It's no secret that indie bands have been embracing jam bands more than ever lately (and vice versa), and the indie/jam crossover has gotten so big that even The Washington Post caught on and just ran a new article titled "After a long, strange trip ... all your indie faves are jam bands now." Chris Richards writes:
Twenty years ago, this would have been unthinkable. Indie rock (let’s say: everything that descends from the Velvet Underground) and jam band music (let’s say: everything that descends from the Grateful Dead) have traditionally felt incompatible, if not adversarial. Indie people are skeptical and fickle. Jam band people are undiscriminating and loyal. Indie is principled. Jam is chill. Indie scorns. Jam accepts. Yes, plenty of indie guitar heroes spent their respective ’90s stretching grooves out toward enlightenment — Sonic Youth, Dinosaur Jr., Yo La Tengo, Fugazi — but the difference between an indie band and a jam band still used to feel like night and day, oil and water, Lollapalooza and H.O.R.D.E.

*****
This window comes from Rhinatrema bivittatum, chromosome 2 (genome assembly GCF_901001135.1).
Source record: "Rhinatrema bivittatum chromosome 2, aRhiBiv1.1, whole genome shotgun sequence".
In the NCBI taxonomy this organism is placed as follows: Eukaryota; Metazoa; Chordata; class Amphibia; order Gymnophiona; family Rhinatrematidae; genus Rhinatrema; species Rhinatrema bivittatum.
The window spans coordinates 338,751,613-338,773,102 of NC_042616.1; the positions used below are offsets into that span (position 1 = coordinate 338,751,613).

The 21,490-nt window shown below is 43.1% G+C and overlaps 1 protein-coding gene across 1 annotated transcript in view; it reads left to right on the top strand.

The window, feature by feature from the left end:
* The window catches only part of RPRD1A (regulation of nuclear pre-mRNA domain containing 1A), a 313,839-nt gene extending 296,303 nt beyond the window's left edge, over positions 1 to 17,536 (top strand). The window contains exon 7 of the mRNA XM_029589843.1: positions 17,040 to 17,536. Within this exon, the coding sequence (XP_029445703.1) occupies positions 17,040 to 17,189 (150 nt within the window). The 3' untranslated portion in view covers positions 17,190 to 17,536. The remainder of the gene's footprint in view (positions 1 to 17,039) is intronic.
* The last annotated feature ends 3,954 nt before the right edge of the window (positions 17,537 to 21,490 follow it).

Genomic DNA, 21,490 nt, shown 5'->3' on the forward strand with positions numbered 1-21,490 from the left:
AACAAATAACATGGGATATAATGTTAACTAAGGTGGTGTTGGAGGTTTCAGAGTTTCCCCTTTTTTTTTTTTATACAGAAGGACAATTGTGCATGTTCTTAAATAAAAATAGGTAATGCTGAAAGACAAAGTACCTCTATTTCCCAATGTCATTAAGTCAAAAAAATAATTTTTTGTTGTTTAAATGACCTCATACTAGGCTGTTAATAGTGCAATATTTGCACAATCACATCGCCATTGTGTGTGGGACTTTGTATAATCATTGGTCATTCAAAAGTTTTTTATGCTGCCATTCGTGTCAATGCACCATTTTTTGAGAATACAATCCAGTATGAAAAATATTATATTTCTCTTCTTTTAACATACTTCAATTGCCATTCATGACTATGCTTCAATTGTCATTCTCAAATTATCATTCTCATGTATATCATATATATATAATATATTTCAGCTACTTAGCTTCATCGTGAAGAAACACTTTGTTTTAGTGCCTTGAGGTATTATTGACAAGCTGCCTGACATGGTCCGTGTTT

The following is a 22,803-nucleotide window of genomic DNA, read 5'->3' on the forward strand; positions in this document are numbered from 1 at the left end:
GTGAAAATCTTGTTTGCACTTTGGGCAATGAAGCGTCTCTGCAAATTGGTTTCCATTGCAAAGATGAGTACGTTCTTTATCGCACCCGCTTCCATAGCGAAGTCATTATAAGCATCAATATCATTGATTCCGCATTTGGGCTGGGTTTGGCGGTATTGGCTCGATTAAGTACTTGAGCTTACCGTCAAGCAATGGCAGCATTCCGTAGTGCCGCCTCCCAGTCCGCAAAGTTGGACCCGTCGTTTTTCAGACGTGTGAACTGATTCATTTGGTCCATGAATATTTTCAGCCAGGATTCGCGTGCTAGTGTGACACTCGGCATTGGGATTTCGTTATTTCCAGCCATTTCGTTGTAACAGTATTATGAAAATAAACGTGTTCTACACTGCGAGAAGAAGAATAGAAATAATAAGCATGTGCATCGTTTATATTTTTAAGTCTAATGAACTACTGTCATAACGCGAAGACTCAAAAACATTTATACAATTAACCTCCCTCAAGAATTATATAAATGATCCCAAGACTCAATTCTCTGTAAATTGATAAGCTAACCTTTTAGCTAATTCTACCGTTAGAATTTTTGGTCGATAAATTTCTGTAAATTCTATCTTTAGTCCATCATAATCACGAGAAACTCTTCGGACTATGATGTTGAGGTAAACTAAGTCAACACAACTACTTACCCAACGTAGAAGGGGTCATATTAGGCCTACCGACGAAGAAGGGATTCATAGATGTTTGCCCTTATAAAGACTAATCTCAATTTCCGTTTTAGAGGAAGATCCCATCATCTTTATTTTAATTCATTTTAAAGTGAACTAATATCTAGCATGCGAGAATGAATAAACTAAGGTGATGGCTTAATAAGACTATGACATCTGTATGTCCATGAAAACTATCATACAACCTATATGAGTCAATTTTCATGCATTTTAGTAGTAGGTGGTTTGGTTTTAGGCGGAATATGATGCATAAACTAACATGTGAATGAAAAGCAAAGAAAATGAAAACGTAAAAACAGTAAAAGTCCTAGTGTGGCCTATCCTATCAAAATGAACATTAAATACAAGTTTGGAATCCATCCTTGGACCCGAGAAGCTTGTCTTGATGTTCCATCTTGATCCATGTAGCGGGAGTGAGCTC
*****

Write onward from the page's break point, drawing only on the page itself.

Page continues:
The WaPo piece breaks the indie/jam crossover down into a timeline of key events, from Bonnaroo booking My Morning Jacket back in '03 up through the new Vampire Weekend album, and it looks like this:
* 2003: My Morning Jacket plays its first Bonnaroo
* 2007: Wilco lands on the cover of Relix
* 2009: Animal Collective samples the Grateful Dead
* 2010: Woods’s ‘At Echo Lake’
* 2011: Real Estate’s ‘Days’
* 2013: Kurt Vile’s ‘Wakin on a Pretty Daze’
* 2016: The National curates the tribute album ‘Day of the Dead’
* 2018: Ryley Walker covers the Dave Matthews Band
* 2019: Vampire Weekend’s ‘Father of the Bride’
You can read the full article here and listen to members of Grizzly Bear and The National cover The Grateful Dead's "Terrapin Station" suite below.